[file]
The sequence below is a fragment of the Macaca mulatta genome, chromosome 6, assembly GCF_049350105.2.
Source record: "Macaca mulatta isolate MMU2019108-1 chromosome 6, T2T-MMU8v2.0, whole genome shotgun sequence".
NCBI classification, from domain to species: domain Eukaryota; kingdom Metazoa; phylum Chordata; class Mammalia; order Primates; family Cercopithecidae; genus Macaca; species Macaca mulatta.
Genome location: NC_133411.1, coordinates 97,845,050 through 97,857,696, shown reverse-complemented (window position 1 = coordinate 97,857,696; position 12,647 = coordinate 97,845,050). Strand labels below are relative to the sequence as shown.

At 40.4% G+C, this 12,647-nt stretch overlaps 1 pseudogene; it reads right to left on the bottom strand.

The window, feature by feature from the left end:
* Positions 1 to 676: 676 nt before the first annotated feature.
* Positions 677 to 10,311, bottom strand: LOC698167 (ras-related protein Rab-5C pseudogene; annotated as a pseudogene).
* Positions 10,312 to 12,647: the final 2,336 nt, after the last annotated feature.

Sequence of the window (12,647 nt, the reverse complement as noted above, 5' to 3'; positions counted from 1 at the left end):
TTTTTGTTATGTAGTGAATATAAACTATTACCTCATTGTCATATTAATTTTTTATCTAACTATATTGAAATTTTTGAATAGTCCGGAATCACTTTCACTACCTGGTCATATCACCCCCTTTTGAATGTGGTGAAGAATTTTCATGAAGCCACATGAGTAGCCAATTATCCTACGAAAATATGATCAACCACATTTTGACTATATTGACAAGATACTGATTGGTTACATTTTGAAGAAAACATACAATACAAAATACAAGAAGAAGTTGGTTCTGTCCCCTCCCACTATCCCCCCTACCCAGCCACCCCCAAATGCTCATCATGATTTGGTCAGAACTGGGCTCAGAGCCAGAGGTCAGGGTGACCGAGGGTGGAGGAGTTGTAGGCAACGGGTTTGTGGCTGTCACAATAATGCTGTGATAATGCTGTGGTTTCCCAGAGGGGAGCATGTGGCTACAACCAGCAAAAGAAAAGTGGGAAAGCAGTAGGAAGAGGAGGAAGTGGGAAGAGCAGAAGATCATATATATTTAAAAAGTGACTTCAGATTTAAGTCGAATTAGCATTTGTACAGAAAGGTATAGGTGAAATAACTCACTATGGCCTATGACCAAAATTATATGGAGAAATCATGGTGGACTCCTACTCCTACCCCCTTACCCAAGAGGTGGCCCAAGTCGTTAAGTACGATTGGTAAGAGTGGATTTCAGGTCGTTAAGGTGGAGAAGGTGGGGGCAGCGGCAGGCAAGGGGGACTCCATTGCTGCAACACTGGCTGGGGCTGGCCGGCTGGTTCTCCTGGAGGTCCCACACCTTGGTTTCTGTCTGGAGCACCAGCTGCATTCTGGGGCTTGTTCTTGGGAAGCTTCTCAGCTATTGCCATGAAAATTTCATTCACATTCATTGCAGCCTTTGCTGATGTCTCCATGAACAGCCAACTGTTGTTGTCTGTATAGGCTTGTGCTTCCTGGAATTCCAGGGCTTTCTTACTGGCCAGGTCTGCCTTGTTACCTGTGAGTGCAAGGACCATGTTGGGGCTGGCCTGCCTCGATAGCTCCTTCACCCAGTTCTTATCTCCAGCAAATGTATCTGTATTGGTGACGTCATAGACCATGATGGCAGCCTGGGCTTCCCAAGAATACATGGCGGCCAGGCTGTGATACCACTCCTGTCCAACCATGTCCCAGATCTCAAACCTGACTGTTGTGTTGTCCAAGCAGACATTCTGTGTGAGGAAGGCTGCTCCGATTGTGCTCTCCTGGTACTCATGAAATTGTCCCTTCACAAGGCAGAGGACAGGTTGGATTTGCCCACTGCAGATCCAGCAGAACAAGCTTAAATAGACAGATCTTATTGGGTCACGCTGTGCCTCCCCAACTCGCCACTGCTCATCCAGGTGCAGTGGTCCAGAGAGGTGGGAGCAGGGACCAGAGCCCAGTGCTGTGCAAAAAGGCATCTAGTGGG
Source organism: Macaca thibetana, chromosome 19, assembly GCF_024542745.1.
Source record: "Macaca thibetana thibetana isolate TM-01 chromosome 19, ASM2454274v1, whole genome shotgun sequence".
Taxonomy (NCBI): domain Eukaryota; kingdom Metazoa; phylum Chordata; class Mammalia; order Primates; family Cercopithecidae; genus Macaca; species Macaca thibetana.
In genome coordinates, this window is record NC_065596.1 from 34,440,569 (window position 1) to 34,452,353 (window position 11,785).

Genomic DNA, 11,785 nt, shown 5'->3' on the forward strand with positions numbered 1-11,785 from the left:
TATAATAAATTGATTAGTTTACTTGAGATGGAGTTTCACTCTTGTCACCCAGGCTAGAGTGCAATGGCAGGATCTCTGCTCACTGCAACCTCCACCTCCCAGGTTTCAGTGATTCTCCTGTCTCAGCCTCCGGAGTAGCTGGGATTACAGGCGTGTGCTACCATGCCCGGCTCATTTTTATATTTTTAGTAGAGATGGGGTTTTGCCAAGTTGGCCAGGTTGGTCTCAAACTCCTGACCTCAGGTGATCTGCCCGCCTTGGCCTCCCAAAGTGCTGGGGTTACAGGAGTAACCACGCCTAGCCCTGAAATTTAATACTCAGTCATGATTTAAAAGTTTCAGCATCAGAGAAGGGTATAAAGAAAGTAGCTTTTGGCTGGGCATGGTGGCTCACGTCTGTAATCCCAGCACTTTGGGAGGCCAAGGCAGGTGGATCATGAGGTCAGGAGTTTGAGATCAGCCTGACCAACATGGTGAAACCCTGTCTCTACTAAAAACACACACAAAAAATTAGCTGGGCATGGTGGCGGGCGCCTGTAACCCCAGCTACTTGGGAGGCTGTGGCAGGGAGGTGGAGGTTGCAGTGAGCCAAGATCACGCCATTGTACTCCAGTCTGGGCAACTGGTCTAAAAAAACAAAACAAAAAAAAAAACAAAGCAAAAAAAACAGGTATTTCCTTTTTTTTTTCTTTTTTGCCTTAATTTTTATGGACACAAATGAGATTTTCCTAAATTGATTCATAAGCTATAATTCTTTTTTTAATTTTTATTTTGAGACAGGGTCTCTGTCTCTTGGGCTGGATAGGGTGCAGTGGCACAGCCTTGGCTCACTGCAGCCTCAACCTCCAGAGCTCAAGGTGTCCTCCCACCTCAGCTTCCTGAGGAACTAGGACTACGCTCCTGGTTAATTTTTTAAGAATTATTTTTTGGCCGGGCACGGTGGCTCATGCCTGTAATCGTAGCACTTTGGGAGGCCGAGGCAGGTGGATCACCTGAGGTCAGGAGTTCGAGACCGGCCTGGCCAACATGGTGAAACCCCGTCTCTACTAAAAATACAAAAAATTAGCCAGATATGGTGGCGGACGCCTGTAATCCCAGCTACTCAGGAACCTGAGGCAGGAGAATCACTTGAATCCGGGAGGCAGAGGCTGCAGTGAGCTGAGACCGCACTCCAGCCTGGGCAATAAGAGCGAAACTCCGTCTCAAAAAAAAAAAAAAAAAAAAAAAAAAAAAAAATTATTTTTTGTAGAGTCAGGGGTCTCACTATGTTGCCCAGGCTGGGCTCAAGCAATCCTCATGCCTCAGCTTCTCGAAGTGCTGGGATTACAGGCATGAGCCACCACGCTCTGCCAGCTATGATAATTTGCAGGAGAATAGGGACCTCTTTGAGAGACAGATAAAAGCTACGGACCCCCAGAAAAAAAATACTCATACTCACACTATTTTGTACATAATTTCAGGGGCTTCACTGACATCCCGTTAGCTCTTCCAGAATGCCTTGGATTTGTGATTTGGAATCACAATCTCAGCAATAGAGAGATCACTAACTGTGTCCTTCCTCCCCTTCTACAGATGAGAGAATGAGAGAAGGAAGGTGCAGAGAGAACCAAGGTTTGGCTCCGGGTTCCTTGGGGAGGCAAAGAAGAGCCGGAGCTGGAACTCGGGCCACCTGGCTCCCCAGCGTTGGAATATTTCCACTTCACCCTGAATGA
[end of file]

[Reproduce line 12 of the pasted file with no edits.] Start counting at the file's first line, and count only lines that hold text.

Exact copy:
Source organism: Macaca thibetana, chromosome 19, assembly GCF_024542745.1.